the people of Ireland suffered through a four-year period known as The Great Famine. It was a time of mass starvation, disease,
and emigration in the country. The cause of famine was potato blight, a disease
that ravaged potato crops throughout Europe during the 1840s. However, the impact was severely worsened
by the actions and inactions of the government. Altogether about a million people in Ireland
are reliably estimated to have died of starvation and epidemic disease during the four-year
famine. The Irish famine killed nearly one-eighth
of the entire population and so was proportionally much more destructive than the vast majority
of famines in modern times. 8. Nanking Massacre – 1937 was the year of the
Nanking Massacre. For six weeks, the Imperial Japanese Army
brutally murdered hundreds of thousands of people, including both soldiers and civilians,
in the Chinese city of Nanking. At that time, Nanking was the capital of Nationalist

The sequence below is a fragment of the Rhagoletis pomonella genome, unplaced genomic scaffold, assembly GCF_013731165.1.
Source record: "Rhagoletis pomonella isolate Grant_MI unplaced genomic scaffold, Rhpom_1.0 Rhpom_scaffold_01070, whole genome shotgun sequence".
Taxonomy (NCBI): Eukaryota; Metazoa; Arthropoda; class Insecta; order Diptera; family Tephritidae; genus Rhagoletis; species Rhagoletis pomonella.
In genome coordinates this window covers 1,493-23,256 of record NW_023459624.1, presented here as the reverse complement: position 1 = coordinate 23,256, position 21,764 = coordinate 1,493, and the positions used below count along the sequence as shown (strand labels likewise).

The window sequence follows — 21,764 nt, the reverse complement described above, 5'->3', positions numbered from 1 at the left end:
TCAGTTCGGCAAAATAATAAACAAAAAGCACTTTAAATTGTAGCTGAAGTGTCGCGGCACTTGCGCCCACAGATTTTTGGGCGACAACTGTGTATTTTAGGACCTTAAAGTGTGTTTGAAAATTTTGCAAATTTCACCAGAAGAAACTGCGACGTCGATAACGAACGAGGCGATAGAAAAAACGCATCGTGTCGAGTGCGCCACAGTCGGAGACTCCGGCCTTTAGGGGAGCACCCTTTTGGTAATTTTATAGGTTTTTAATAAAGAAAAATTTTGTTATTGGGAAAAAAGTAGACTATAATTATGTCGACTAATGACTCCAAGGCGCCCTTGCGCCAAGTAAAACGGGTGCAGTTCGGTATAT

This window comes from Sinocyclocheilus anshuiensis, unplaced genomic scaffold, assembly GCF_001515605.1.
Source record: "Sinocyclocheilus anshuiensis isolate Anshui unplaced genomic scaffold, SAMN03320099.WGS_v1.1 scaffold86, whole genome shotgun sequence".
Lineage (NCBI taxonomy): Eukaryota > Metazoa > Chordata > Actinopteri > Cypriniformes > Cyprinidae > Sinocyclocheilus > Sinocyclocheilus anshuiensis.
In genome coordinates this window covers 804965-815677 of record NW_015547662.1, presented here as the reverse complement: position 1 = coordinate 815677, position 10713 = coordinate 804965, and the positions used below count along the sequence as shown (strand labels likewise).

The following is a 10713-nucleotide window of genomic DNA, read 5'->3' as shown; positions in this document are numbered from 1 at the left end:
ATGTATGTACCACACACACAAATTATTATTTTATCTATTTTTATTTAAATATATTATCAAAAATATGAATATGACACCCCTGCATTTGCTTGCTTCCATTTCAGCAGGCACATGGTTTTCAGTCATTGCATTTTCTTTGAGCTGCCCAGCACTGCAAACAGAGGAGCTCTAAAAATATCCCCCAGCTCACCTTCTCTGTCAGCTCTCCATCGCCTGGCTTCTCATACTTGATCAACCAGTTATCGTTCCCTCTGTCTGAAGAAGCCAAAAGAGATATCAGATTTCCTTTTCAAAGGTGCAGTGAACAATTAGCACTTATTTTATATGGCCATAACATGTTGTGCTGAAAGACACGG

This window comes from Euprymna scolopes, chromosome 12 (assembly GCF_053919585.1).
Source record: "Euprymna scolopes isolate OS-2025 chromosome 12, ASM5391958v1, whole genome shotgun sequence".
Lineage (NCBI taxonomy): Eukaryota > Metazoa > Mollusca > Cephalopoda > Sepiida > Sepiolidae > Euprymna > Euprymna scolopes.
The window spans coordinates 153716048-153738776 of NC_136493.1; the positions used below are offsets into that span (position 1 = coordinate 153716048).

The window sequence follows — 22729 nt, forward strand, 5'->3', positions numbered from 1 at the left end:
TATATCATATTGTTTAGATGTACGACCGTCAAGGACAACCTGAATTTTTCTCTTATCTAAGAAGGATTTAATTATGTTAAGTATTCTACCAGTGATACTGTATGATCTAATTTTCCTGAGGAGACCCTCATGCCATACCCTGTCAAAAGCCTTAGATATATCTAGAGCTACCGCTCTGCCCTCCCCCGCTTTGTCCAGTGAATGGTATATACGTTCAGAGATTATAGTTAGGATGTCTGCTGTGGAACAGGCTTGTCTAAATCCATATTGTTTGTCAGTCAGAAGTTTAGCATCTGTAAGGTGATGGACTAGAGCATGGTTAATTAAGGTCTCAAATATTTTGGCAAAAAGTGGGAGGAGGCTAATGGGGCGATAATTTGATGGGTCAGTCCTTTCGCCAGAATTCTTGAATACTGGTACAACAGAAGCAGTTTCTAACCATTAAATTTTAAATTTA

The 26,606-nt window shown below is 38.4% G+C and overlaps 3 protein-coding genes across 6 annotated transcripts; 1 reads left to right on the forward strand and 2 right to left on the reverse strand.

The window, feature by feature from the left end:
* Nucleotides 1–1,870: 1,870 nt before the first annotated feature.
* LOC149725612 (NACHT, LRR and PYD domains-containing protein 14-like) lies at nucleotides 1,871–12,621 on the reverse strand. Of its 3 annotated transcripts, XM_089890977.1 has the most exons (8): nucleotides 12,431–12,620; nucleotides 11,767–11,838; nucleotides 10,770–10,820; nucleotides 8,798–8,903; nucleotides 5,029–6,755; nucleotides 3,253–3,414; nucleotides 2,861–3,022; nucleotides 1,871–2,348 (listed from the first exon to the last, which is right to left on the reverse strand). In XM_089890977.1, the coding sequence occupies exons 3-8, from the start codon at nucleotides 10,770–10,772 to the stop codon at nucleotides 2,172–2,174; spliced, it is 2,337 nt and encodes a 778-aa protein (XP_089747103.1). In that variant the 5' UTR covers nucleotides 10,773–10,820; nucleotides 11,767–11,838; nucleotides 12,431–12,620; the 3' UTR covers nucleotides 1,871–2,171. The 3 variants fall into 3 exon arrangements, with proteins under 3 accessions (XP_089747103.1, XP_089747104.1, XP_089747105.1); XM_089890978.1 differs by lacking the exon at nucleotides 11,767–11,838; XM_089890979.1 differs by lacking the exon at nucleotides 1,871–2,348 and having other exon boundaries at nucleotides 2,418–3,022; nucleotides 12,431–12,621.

China. It took decades for the city and its citizens
to recover from the savage attacks. There are no official numbers for the death
toll in the Nanking Massacre, though estimates range from 200,000 to 300,000 people. And it is also known as the Nanking Massacre
or the Rape of Nanking because between 20,000 and 80,000 women were sexually assaulted. Soon after the end of the war, General Matsui
and his lieutenant Tani Hisao, were convicted for war crimes by the International Military
Tribunal for the Far East. They were executed. 7. Bombings of Hiroshima and Nagasaki – World
War Two lasted for 6 years from 1939 to 1945. It was the deadliest conflict in human history
with 15 million military deaths, 45 million civilian deaths, and 25 million wounded. But it’s what ended that war, which will
go down as causing some of the darkest days in history. On August 6, 1945, an American B-29 bomber
dropped the world’s first atomic bomb over the Japanese city of Hiroshima. The huge explosion wiped out 90% of the city,
killing an estimated 90,000 to 146,000 people. Tens of thousands more later died of radiation